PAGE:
1. GOLD: Charis Huddle, Western University, 55.72
  2. SILVER: Sarah Polley, University of Toronto, 55.93
  3. BRONZE: Emma Mittermaier, McMaster University, 56.07

Men’s 100 Free

Evan Van Moerkerke took the victory in the 100 freestyle tonight after claiming the bronze medal in the 50 last night.  Silver medalist from the 50, Scott McGillivray, claimed silver again tonight, while his UT teammate Matt Dans claimed bronze.  Together, the medalists were the only men in the field to go sub-50 in the 100.

  1. GOLD: Evan Van Moerkerke, University of Guelph, 49.11
  2. SILVER: Scott McGillivray, University of Toronto, 49.40
  3. BRONZE: Matt Dans, University of Toronto, 49.95

Men’s 1500 Free

Osvald Nitski, UT’s victor in the 400 free, took the victory in the mile tonight by a large 15-second gap.  The Paulins brothers from Western University claimed the silver and bronze medals this evening, finishing within 1.5 seconds of one another.

  1. GOLD: Osvald Nitski, University of Toronto, 15:26.30
  2. SILVER: Sebastian Paulin, Western University, 15:41.59
  3. BRONZE: Alex Paulins, Western University, 15:43.12

Women’s 200 Back

For the 2nd time this evening, Kylie Masse obliterated one of her own OUA records, but this time in the 200 back.  In doing so, Masse won the race by nearly 7 seconds, finishing multiple body lengths ahead of silver medalist Emily Anzai.  In third place was Hannah Genich, who earlier this evening won the silver medal in the 200 IM.  With the victory tonight, Masse catapulted herself ahead of fellow Canadian Hillary Caldwell becoming the 5th-fastest performer in the world so far this year.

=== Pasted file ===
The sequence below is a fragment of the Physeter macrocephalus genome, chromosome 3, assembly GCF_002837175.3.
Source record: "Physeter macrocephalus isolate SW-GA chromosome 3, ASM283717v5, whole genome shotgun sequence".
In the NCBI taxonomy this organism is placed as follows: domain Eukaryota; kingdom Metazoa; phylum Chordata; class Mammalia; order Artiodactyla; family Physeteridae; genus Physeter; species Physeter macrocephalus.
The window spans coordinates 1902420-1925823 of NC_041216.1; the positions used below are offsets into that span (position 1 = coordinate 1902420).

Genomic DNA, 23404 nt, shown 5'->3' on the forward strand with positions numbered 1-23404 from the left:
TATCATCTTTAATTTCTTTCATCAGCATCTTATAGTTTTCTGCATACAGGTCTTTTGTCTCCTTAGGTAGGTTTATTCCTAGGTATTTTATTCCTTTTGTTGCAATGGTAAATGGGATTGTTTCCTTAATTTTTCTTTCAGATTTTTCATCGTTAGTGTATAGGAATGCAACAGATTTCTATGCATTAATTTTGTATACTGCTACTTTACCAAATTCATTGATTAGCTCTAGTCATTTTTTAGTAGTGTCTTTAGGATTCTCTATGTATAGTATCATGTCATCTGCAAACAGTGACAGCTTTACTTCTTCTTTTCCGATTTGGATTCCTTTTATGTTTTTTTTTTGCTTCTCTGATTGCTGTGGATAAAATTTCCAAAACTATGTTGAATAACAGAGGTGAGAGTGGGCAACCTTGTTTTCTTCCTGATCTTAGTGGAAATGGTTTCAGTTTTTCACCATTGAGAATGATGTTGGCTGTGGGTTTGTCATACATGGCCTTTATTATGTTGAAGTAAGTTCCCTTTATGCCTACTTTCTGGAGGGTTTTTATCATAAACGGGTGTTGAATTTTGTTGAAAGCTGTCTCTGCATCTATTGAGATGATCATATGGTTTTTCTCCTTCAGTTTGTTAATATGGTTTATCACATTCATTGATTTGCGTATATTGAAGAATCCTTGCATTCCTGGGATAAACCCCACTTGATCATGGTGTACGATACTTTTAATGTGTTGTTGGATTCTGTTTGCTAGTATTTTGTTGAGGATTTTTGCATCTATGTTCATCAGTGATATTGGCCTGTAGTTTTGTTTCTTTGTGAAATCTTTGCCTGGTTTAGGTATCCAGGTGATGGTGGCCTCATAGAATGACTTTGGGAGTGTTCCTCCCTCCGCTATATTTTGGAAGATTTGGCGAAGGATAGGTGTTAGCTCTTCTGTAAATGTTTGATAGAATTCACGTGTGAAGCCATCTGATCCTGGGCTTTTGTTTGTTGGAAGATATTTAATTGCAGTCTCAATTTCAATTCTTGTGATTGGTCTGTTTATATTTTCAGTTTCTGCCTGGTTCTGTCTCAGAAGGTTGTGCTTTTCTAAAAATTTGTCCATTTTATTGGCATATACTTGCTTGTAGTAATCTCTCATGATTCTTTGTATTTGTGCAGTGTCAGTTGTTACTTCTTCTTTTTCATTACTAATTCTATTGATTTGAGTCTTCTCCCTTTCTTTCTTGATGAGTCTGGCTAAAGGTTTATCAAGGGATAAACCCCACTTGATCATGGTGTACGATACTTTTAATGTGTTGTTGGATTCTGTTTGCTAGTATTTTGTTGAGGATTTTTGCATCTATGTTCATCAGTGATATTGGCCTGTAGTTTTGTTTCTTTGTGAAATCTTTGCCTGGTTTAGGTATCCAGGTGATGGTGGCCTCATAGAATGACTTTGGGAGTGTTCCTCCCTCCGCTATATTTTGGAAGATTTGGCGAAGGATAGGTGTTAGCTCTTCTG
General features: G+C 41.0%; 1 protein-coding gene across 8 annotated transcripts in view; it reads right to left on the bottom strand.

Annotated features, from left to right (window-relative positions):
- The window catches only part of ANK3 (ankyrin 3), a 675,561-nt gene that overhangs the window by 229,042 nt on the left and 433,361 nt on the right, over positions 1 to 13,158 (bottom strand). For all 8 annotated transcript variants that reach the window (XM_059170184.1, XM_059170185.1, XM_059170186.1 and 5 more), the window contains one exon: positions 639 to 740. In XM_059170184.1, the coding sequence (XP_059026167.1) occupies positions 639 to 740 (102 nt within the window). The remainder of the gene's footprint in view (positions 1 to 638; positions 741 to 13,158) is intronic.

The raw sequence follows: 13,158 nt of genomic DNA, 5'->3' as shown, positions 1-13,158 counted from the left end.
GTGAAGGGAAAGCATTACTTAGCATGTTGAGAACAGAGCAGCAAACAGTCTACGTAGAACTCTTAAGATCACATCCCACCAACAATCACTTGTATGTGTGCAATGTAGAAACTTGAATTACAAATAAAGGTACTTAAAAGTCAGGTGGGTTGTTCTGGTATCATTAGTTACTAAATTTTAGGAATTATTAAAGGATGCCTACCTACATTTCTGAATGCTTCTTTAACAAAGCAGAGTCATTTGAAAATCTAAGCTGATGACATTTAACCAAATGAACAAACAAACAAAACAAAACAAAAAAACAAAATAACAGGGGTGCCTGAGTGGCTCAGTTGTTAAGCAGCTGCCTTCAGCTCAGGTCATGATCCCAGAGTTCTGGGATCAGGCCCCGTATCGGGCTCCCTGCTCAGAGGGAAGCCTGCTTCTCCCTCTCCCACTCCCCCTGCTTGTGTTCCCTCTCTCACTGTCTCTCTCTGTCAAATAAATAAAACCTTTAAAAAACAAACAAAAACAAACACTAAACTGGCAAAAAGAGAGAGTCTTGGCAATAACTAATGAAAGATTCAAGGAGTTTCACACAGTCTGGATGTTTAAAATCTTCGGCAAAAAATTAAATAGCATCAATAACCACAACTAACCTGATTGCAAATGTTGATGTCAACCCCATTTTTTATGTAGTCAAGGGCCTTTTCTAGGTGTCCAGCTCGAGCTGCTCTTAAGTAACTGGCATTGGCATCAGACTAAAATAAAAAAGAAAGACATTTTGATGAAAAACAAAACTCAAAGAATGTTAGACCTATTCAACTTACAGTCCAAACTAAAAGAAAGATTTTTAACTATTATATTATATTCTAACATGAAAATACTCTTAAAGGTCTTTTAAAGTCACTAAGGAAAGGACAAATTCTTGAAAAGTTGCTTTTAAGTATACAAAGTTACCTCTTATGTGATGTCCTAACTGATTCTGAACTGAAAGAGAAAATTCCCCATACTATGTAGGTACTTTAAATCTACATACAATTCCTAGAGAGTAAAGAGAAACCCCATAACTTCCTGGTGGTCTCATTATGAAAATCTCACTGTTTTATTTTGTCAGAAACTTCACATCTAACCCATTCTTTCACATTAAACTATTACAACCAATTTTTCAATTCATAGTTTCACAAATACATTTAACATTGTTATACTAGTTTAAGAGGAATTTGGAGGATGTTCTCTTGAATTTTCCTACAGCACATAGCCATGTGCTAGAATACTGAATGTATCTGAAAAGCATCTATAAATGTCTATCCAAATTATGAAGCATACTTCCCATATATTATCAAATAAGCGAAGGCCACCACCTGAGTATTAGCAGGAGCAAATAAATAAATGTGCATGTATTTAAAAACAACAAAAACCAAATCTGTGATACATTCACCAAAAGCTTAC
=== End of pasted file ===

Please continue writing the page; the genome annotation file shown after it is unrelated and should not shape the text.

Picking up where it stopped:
1. GOLD: Kylie Masse, University of Toronto, 2:03.71
  2. SILVER: Emily Anzai, University of Guelph, 2:10.00
  3. BRONZE: Hannah Genich, University of Toronto, 2:11.54

Men’s 200 Back

The University of Toronto swept the men’s 200 back this evening with Hochan Ryu claiming the gold.  In addition to the massive points gained by Ryu, Mac, and MacKinnon, UT claimed 7th and 8th with swims from Keith Eriks and Kyle Haas.

  1. GOLD: Hochan Ryu, University of Toronto, 1:58.77
  2. SILVER: Matthew Mac, University of Toronto, 1:59.49
  3. BRONZE: Ian MacKinnon, University of Toronto, 2:01.53

Women’s 100 Breast

The women’s 100 breast was an electrifying race, but Jasmine Raines, last night’s victor in the 200 breast, took the gold tonight, 3-one-hundredths ahead McMaster’s Olivvya Chow.  Rachel Parsons of UT finished in 3rd, barely making the podium ahead of 4th-place-finisher Paige Crowell of the university of Ottawa.

  1. GOLD: Jasmine Raines, University of Waterloo, 1:09.72
  2. SILVER: Olivvya Chow, McMaster University, 1:09.75
  3. BRONZE: Rachel Parsons, University of Toronto, 1:09.84

Men’s 100 Breast